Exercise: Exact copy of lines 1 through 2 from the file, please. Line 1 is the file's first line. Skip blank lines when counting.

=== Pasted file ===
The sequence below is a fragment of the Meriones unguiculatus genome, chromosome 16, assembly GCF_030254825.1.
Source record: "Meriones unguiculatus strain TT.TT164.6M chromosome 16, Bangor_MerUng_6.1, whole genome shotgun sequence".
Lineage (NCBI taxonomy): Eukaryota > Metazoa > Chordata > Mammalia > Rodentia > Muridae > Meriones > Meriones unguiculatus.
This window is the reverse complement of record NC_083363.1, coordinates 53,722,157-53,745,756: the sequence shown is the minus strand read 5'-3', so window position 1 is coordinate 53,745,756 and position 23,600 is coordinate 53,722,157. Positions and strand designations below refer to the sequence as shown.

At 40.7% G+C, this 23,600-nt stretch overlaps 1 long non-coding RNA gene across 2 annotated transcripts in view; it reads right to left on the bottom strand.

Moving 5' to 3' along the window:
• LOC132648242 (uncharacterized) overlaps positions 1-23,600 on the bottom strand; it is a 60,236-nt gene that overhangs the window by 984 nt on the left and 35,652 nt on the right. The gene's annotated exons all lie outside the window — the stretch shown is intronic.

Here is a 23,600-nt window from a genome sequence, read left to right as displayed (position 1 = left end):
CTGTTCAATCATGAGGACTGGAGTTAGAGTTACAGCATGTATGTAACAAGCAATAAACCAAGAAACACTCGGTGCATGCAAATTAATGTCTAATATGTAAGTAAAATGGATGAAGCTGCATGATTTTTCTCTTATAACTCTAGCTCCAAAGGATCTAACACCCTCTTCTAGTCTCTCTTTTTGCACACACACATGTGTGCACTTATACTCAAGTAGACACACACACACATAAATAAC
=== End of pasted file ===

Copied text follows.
The sequence below is a fragment of the Meriones unguiculatus genome, chromosome 16, assembly GCF_030254825.1.
Source record: "Meriones unguiculatus strain TT.TT164.6M chromosome 16, Bangor_MerUng_6.1, whole genome shotgun sequence".